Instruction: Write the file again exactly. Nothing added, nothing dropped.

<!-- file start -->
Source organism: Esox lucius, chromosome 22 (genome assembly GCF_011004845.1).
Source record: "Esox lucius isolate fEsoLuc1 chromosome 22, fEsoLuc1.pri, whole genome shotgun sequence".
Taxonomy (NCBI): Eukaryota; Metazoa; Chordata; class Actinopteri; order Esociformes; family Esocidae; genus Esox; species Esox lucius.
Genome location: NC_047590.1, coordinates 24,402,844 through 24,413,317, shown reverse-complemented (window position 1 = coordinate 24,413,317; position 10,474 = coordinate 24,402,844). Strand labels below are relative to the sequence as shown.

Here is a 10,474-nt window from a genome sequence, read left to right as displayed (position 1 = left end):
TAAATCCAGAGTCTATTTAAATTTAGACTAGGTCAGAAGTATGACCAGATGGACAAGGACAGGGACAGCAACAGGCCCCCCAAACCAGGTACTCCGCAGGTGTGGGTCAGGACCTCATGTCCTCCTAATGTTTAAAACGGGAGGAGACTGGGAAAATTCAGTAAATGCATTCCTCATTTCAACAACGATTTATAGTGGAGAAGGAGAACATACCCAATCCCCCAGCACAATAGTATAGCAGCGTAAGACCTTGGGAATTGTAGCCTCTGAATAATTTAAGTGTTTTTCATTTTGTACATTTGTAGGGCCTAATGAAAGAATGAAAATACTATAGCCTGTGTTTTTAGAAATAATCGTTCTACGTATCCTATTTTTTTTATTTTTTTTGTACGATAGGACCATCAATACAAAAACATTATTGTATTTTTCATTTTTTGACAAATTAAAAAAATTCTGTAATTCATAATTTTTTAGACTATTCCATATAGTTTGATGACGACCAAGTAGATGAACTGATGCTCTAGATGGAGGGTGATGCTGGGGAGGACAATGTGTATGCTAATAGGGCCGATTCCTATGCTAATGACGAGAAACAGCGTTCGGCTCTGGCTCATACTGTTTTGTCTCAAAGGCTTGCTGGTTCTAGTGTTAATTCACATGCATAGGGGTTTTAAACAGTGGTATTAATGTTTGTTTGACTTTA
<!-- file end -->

Source organism: Esox lucius, chromosome 22 (genome assembly GCF_011004845.1).
Source record: "Esox lucius isolate fEsoLuc1 chromosome 22, fEsoLuc1.pri, whole genome shotgun sequence".
Taxonomy (NCBI): Eukaryota; Metazoa; Chordata; class Actinopteri; order Esociformes; family Esocidae; genus Esox; species Esox lucius.
Genome location: NC_047590.1, coordinates 24,402,844 through 24,413,317, shown reverse-complemented (window position 1 = coordinate 24,413,317; position 10,474 = coordinate 24,402,844). Strand labels below are relative to the sequence as shown.

Here is a 10,474-nt window from a genome sequence, read left to right as displayed (position 1 = left end):
TAAATCCAGAGTCTATTTAAATTTAGACTAGGTCAGAAGTATGACCAGATGGACAAGGACAGGGACAGCAACAGGCCCCCCAAACCAGGTACTCCGCAGGTGTGGGTCAGGACCTCATGTCCTCCTAATGTTTAAAACGGGAGGAGACTGGGAAAATTCAGTAAATGCATTCCTCATTTCAACAACGATTTATAGTGGAGAAGGAGAACATACCCAATCCCCCAGCACAATAGTATAGCAGCGTAAGACCTTGGGAATTGTAGCCTCTGAATAATTTAAGTGTTTTTCATTTTGTACATTTGTAGGGCCTAATGAAAGAATGAAAATACTATAGCCTGTGTTTTTAGAAATAATCGTTCTACGTATCCTATTTTTTTTATTTTTTTTGTACGATAGGACCATCAATACAAAAACATTATTGTATTTTTCATTTTTTGACAAATTAAAAAAATTCTGTAATTCATAATTTTTTAGACTATTCCATATAGTTTGATGACGACCAAGTAGATGAACTGATGCTCTAGATGGAGGGTGATGCTGGGGAGGACAATGTGTATGCTAATAGGGCCGATTCCTATGCTAATGACGAGAAACAGCGTTCGGCTCTGGCTCATACTGTTTTGTCTCAAAGGCTTGCTGGTTCTAGTGTTAATTCACATGCATAGGGGTTTTAAACAGTGGTATTAATGTTTGTTTGACTTTA